|Pigs love mud, and that's the truth.|
First, my disclaimer. It might be obvious to some...but butchering involves blood and body parts and other such messes. This blog post is full of pictures. Which means the pictures will include blood, body parts, and other such messes. You have been warned.
The first thing you've got to do when butchering a pig is kill them. Farm Man Extraordinaire used a .22 rifle. There is a specific place to aim for (between the eyes, but slightly above). One perfectly placed shot and they are down.
(This is the part when I tell you that in the process of dying, they will flop around in the mud and get filthy. And as you watch them get dirtier and dirtier, you will wonder why in the world, when you're in the middle of a drought, the sky decided to snow...and make mud...on the day you were butchering.)
Anyhow. Next, it's time to hang them. A skidloader comes in mighty handy at this point.
Next, it's time for the pigs to have a bath. Have a hose and a scrub brush ready.
|One pig hanging from each fork of the skidloader.|
|Hanging game scale|
(Note: We didn't intend for them to get that big. We are obviously new at this and have no clue how long it takes a pig to get to a certain weight. Plus, we canceled butchering 3 weeks in a row because our MN weather was too hot. You want the daytime high to be in the 40s when you are butchering...we had to wait for Mother Nature to cooperate.)
After the pigs are scrubbed and weighed, it's time to skin them. We put them on a trailer with a board on either side to act like a cradle.
Kinda like this.
Then it was time to skin. A pig is much different than skinning a deer. I've been told a pig is more like skinning a bear (but I've never skun a bear, so I'm not sure). We were told by several people that skinning a hog is the worst part. We didn't think it was all that bad. A bit slower than a deer, for sure, simply because of how the skin is attached to the pig...but not a big deal to us.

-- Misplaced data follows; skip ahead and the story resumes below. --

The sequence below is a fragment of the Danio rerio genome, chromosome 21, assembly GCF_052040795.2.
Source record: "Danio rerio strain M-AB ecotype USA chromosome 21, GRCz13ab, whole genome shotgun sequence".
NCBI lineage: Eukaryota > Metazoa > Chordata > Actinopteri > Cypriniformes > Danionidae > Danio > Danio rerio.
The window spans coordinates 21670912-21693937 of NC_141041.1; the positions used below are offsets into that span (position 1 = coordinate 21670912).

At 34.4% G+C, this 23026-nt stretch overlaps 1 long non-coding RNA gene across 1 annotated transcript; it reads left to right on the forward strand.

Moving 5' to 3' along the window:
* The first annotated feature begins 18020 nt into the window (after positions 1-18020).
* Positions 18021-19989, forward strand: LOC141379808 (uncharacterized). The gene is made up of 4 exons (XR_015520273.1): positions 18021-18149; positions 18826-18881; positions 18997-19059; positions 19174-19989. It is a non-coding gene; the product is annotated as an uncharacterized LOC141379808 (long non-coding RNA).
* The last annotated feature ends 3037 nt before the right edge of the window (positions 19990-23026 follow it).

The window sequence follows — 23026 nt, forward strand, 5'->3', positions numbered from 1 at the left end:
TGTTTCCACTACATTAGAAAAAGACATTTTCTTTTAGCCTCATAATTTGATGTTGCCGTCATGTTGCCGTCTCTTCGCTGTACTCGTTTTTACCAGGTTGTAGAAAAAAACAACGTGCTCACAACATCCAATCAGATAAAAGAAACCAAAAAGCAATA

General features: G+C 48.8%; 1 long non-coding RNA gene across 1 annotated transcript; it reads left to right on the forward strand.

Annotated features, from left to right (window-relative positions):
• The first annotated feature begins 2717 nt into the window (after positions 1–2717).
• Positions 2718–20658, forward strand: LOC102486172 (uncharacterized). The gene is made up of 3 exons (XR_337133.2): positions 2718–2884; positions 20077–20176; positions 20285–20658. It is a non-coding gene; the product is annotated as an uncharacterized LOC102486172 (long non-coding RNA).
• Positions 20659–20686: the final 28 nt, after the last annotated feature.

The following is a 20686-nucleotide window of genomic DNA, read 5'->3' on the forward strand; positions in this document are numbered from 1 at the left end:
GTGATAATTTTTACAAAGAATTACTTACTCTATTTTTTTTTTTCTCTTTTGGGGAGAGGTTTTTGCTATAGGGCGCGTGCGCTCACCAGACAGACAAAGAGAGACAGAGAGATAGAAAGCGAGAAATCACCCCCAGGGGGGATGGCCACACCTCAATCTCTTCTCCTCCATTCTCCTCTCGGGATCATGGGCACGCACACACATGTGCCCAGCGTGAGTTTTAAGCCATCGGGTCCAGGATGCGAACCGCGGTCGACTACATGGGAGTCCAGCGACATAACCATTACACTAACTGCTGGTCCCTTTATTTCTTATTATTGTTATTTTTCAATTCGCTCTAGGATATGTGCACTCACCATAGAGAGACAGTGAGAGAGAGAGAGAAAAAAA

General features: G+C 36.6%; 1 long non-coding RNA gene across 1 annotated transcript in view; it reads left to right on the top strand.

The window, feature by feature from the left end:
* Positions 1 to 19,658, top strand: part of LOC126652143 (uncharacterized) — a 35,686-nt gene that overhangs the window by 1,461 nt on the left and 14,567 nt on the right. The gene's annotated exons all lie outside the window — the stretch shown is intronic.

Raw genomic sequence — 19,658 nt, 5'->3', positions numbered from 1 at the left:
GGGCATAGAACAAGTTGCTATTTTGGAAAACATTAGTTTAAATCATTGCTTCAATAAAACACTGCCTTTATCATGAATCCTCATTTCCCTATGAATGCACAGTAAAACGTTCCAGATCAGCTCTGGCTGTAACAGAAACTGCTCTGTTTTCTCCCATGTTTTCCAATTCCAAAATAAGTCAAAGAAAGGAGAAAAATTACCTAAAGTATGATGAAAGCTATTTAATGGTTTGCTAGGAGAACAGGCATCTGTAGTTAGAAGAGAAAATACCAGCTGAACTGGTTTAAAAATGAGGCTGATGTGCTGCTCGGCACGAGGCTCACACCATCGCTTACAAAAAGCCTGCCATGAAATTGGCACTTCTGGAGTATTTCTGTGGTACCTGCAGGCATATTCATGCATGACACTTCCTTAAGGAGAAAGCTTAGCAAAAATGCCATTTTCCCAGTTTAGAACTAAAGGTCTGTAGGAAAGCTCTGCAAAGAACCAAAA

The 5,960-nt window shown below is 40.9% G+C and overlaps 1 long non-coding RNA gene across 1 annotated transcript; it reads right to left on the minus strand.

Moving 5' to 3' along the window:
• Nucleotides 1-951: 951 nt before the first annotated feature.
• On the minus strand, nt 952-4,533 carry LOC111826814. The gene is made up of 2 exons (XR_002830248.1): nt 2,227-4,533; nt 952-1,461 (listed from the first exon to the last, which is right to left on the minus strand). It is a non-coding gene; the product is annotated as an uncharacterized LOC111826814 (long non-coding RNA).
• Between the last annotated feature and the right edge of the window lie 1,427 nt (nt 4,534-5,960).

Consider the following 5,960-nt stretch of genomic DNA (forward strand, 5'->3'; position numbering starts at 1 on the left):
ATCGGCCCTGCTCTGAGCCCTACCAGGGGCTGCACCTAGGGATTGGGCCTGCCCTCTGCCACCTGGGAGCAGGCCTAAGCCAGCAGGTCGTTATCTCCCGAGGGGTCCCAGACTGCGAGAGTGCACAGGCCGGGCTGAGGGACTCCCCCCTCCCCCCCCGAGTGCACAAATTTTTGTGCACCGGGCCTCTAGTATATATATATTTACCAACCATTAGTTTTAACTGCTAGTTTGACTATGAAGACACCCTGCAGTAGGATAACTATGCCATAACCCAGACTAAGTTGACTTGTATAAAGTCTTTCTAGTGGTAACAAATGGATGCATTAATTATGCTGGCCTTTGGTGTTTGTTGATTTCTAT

It's a bit harder to tell where the skin is and where the fat is you want to leave on the pig...but you figure it out as you go.
Eventually, the skin is only attached to the pigs back, and is draped over the sides of the trailer. It works out pretty slick.
Our original plan was to hang the pig in the garage to finish skinning and gutting but we discovered we couldn't get a 400 pound hog to the rafters with our set up. So back to the skidloader we went.
The skinning was completed...
And then it was time to take out the insides.
Which to me, is really quite interesting. Talk about an anatomy lesson!
At this point, the head was taken off. I have no pictures though, because it took two people holding the pig steady and one person cutting the head off.
Lastly, we halved the hog. Farm Man Extraordinaire made a shallow line with his knife along the backbone, and then did the real cutting with a meat saw, careful to stay right on the backbone.
Sawing through a backbone is hard work. Good job, dear.
The pig(s) were then hung in the garage for overnight. We were told if we tried to immediately take cuts of meat, it would be soft and hard to do. It was suggested to let the pork hang overnight to firm up.
And that is our first day of hog butchering. We started this process (with one pig after another) at 1 pm and were done before supper. Not bad for our first time doing hogs.
My suggestions for anyone attempting this:
a) make sure you have good strong rope. Ropes break. I'm just sayin'.
b) make sure you have dishsoap. Pig fat doesn't come off knives if you're suddenly out of dishsoap.
c) even with a skidloader, this first day of hog butchering is physical work. Eat your wheaties and get some rest.
Note: This post is part of a how-to series. Part two (cuts of meat) can be found here.